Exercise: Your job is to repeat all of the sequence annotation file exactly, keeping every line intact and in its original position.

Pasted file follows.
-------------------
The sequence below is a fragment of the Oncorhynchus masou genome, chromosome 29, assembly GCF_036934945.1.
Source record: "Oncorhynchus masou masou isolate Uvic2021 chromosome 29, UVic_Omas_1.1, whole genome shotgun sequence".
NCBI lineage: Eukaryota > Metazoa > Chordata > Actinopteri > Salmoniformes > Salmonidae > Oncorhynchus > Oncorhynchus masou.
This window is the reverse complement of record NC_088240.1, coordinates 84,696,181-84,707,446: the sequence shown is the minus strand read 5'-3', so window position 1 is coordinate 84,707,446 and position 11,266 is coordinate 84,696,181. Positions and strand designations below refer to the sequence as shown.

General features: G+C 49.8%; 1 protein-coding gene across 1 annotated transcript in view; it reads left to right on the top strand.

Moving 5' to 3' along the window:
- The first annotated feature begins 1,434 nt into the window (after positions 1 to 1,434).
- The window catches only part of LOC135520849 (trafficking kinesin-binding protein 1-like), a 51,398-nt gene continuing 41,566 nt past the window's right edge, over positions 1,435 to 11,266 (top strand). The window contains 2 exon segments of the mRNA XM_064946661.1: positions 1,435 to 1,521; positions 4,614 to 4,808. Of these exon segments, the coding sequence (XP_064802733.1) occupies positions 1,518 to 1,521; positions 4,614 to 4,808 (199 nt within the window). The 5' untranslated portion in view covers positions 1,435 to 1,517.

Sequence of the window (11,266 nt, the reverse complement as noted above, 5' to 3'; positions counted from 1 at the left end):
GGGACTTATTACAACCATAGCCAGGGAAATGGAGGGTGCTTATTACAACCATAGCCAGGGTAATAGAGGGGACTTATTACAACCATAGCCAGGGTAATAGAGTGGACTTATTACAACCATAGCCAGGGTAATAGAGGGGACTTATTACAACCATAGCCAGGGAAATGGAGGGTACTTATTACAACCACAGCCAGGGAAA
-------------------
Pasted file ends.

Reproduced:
The sequence below is a fragment of the Oncorhynchus masou genome, chromosome 29, assembly GCF_036934945.1.
Source record: "Oncorhynchus masou masou isolate Uvic2021 chromosome 29, UVic_Omas_1.1, whole genome shotgun sequence".
NCBI lineage: Eukaryota > Metazoa > Chordata > Actinopteri > Salmoniformes > Salmonidae > Oncorhynchus > Oncorhynchus masou.
This window is the reverse complement of record NC_088240.1, coordinates 84,696,181-84,707,446: the sequence shown is the minus strand read 5'-3', so window position 1 is coordinate 84,707,446 and position 11,266 is coordinate 84,696,181. Positions and strand designations below refer to the sequence as shown.

General features: G+C 49.8%; 1 protein-coding gene across 1 annotated transcript in view; it reads left to right on the top strand.

Moving 5' to 3' along the window:
- The first annotated feature begins 1,434 nt into the window (after positions 1 to 1,434).
- The window catches only part of LOC135520849 (trafficking kinesin-binding protein 1-like), a 51,398-nt gene continuing 41,566 nt past the window's right edge, over positions 1,435 to 11,266 (top strand). The window contains 2 exon segments of the mRNA XM_064946661.1: positions 1,435 to 1,521; positions 4,614 to 4,808. Of these exon segments, the coding sequence (XP_064802733.1) occupies positions 1,518 to 1,521; positions 4,614 to 4,808 (199 nt within the window). The 5' untranslated portion in view covers positions 1,435 to 1,517.

Sequence of the window (11,266 nt, the reverse complement as noted above, 5' to 3'; positions counted from 1 at the left end):
GGGACTTATTACAACCATAGCCAGGGAAATGGAGGGTGCTTATTACAACCATAGCCAGGGTAATAGAGGGGACTTATTACAACCATAGCCAGGGTAATAGAGTGGACTTATTACAACCATAGCCAGGGTAATAGAGGGGACTTATTACAACCATAGCCAGGGAAATGGAGGGTACTTATTACAACCACAGCCAGGGAAA